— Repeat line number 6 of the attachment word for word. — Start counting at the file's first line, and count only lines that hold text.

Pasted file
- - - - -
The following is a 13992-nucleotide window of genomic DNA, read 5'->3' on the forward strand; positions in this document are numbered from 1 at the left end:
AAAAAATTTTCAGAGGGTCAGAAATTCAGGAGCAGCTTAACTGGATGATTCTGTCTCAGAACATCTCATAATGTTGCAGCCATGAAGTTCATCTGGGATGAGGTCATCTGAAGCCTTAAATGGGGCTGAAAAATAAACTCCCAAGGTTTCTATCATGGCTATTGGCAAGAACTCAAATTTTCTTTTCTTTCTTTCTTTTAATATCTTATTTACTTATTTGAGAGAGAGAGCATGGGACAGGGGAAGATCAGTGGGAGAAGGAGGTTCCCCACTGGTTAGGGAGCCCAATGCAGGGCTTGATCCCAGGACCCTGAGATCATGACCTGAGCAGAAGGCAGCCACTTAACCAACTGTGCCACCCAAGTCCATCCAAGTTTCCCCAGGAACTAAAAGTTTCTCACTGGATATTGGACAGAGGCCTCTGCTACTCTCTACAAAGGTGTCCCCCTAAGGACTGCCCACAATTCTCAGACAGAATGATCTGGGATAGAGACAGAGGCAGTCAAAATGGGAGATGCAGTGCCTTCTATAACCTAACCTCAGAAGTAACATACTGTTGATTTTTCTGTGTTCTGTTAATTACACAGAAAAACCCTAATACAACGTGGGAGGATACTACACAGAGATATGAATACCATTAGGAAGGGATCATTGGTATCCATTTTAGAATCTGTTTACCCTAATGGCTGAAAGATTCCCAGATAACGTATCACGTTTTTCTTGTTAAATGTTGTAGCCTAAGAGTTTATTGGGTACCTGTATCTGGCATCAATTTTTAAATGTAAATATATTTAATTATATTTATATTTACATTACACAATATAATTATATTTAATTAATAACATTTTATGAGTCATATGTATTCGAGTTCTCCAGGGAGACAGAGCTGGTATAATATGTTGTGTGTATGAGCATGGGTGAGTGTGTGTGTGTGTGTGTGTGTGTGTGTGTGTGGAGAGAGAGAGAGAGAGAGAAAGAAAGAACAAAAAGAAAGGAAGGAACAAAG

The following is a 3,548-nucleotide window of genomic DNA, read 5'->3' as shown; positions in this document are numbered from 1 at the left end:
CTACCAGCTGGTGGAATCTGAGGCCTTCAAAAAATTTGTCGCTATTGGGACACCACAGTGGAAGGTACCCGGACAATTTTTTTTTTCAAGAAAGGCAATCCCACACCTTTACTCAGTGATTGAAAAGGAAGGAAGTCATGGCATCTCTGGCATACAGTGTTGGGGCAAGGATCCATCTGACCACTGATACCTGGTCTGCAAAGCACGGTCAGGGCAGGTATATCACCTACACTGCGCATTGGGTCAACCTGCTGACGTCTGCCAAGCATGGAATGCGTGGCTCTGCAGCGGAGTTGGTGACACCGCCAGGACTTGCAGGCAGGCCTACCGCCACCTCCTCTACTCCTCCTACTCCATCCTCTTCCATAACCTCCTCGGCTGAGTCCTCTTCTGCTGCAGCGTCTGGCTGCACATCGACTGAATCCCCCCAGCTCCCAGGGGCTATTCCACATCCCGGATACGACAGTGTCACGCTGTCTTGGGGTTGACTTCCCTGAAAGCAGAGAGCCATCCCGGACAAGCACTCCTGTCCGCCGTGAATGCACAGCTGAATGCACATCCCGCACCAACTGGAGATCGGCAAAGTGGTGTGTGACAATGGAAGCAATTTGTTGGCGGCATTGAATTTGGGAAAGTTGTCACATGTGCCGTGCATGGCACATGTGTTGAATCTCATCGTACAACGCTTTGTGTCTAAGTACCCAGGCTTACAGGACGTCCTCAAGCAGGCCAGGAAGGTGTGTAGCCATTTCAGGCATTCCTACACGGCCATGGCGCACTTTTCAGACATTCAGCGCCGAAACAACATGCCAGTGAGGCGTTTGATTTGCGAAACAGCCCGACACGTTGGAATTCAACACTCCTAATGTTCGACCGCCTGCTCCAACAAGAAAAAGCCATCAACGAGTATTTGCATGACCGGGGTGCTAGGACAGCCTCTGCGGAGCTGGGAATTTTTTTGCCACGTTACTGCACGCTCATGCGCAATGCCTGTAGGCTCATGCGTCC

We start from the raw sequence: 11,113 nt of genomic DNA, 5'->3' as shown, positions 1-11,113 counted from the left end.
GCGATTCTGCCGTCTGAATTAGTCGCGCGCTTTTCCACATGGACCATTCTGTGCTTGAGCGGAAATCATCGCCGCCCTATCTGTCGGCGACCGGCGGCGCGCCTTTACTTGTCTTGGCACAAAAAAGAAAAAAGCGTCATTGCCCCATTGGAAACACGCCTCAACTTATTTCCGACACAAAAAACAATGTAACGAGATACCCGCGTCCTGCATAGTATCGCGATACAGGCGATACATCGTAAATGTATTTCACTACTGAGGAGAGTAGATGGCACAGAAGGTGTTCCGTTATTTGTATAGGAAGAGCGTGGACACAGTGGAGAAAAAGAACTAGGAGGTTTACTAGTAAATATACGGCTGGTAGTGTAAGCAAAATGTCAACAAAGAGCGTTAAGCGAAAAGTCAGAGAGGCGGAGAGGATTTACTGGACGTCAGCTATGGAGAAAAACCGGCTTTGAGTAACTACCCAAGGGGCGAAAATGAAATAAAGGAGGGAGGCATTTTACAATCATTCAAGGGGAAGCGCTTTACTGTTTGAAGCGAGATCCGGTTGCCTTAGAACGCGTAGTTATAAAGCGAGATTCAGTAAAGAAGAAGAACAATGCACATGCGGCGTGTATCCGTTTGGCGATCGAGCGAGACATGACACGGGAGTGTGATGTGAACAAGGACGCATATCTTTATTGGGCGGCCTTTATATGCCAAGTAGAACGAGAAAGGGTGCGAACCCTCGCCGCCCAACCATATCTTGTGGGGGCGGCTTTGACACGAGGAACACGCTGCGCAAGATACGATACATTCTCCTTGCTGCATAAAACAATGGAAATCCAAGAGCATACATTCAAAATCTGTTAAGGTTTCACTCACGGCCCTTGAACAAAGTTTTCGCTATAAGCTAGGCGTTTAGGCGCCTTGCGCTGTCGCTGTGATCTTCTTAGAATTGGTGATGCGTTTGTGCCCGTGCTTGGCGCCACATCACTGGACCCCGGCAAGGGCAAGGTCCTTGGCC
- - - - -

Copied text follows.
GCGATTCTGCCGTCTGAATTAGTCGCGCGCTTTTCCACATGGACCATTCTGTGCTTGAGCGGAAATCATCGCCGCCCTATCTGTCGGCGACCGGCGGCGCGCCTTTACTTGTCTTGGCACAAAAAAGAAAAAAGCGTCATTGCCCCATTGGAAACACGCCTCAACTTATTTCCGACACAAAAAACAATGTAACGAGATACCCGCGTCCTGCATAGTATCGCGATACAGGCGATACATCGTAAATGTATTTCACTACTGAGGAGAGTAGATGGCACAGAAGGTGTTCCGTTATTTGTATAGGAAGAGCGTGGACACAGTGGAGAAAAAGAACTAGGAGGTTTACTAGTAAATATACGGCTGGTAGTGTAAGCAAAATGTCAACAAAGAGCGTTAAGCGAAAAGTCAGAGAGGCGGAGAGGATTTACTGGACGTCAGCTATGGAGAAAAACCGGCTTTGAGTAACTACCCAAGGGGCGAAAATGAAATAAAGGAGGGAGGCATTTTACAATCATTCAAGGGGAAGCGCTTTACTGTTTGAAGCGAGATCCGGTTGCCTTAGAACGCGTAGTTATAAAGCGAGATTCAGTAAAGAAGAAGAACAATGCACATGCGGCGTGTATCCGTTTGGCGATCGAGCGAGACATGACACGGGAGTGTGATGTGAACAAGGACGCATATCTTTATTGGGCGGCCTTTATATGCCAAGTAGAACGAGAAAGGGTGCGAACCCTCGCCGCCCAACCATATCTTGTGGGGGCGGCTTTGACACGAGGAACACGCTGCGCAAGATACGATACATTCTCCTTGCTGCATAAAACAATGGAAATCCAAGAGCATACATTCAAAATCTGTTAAGGTTTCACTCACGGCCCTTGAACAAAGTTTTCGCTATAAGCTAGGCGTTTAGGCGCCTTGCGCTGTCGCTGTGATCTTCTTAGAATTGGTGATGCGTTTGTGCCCGTGCTTGGCGCCACATCACTGGACCCCGGCAAGGGCAAGGTCCTTGGCC